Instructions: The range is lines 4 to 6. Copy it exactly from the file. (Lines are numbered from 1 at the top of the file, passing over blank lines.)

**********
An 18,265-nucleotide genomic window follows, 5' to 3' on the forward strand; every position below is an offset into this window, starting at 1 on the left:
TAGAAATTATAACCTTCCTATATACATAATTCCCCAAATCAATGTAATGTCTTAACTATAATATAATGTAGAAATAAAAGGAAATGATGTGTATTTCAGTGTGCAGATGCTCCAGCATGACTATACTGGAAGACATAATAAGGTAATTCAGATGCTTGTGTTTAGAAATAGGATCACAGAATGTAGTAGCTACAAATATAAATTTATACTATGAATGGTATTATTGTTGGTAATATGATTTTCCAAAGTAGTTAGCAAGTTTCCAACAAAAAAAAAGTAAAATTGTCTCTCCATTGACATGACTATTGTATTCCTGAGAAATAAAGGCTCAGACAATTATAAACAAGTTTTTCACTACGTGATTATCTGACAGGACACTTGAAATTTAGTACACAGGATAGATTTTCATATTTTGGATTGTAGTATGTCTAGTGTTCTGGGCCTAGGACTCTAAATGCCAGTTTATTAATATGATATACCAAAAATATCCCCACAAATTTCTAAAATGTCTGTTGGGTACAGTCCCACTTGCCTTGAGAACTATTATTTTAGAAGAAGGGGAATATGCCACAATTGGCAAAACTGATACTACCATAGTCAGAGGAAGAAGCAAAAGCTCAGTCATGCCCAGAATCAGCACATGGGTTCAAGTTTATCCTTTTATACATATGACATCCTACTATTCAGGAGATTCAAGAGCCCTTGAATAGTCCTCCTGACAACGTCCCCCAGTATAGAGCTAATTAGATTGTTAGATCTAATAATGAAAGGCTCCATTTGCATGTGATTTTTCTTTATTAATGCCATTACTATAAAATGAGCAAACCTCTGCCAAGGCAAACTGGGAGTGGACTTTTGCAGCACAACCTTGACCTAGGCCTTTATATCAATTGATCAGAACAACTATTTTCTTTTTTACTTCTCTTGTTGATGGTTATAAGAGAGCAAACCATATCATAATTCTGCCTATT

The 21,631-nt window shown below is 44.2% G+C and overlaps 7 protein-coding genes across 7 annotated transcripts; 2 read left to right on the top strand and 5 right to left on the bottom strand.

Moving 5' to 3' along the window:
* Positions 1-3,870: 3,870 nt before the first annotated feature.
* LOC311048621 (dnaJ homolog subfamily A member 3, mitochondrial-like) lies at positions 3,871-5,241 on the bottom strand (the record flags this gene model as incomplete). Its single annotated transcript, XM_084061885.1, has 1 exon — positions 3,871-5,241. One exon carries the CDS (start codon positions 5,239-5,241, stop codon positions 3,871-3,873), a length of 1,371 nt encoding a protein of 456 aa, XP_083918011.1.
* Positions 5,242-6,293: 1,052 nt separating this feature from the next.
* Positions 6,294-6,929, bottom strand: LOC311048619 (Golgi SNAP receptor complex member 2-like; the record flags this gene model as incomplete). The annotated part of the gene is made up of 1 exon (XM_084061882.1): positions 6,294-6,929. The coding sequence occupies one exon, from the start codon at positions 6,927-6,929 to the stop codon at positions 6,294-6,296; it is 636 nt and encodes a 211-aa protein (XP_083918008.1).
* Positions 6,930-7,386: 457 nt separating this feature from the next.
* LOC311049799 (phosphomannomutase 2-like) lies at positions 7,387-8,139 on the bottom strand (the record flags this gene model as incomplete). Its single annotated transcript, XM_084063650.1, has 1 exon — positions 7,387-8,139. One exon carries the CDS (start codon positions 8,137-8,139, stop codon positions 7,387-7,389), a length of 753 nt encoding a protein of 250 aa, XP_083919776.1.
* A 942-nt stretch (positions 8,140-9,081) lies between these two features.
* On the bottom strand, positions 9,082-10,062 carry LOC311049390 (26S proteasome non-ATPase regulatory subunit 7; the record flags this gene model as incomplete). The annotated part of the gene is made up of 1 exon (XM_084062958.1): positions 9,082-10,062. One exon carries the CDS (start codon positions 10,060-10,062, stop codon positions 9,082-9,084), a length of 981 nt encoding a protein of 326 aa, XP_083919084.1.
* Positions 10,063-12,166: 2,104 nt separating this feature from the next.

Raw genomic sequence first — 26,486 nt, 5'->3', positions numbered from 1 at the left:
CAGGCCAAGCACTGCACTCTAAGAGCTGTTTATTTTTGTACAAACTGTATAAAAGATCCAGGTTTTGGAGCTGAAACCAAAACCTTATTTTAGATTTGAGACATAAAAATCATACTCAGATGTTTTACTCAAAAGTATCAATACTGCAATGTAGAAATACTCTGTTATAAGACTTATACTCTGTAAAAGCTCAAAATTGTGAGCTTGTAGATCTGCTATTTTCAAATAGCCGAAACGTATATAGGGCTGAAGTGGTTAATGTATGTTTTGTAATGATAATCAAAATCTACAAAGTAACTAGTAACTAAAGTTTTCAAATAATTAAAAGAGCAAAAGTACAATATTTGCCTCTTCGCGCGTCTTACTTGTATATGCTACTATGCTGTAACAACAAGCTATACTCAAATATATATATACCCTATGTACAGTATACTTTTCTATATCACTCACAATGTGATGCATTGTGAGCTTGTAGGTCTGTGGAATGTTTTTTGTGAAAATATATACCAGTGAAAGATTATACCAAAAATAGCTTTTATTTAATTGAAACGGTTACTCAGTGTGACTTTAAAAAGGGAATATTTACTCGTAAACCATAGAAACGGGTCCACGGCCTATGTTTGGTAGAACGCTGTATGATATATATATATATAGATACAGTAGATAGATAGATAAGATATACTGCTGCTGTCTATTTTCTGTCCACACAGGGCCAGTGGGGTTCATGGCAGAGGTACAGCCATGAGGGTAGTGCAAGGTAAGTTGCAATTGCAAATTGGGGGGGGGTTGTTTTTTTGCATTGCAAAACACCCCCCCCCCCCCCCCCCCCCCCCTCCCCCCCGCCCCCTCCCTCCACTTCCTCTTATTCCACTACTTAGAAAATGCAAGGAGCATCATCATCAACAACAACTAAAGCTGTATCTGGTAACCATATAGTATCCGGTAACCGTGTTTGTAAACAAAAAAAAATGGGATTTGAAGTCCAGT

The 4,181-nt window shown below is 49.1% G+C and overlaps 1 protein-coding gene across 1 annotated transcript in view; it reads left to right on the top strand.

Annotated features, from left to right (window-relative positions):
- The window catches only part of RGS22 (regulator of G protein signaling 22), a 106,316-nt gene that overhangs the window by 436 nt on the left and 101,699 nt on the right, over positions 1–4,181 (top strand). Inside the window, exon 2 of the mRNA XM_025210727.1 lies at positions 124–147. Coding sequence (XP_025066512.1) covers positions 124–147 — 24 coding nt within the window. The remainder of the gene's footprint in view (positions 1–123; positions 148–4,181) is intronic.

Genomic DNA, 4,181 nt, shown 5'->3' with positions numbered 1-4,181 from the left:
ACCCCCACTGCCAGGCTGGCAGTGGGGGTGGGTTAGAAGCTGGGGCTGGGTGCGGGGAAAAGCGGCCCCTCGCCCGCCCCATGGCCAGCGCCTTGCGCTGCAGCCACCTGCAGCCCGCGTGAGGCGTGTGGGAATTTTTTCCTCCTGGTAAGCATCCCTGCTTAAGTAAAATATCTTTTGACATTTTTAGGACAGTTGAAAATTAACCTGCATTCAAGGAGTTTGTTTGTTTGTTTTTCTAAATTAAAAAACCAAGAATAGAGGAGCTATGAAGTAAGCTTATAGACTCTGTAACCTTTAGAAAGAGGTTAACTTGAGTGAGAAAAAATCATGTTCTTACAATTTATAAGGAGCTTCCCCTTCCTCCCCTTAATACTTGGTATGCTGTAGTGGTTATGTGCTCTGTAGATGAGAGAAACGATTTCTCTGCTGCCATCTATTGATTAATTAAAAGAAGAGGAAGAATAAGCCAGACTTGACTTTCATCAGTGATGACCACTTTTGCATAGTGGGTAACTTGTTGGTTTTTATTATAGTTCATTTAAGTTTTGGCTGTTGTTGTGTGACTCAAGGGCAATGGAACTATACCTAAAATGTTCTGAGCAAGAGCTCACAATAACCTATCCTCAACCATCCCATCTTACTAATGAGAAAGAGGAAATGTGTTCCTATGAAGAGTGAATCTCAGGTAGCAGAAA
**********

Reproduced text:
Moving 5' to 3' along the window:
* Positions 1-3,870: 3,870 nt before the first annotated feature.
* LOC311048621 (dnaJ homolog subfamily A member 3, mitochondrial-like) lies at positions 3,871-5,241 on the bottom strand (the record flags this gene model as incomplete). Its single annotated transcript, XM_084061885.1, has 1 exon — positions 3,871-5,241. One exon carries the CDS (start codon positions 5,239-5,241, stop codon positions 3,871-3,873), a length of 1,371 nt encoding a protein of 456 aa, XP_083918011.1.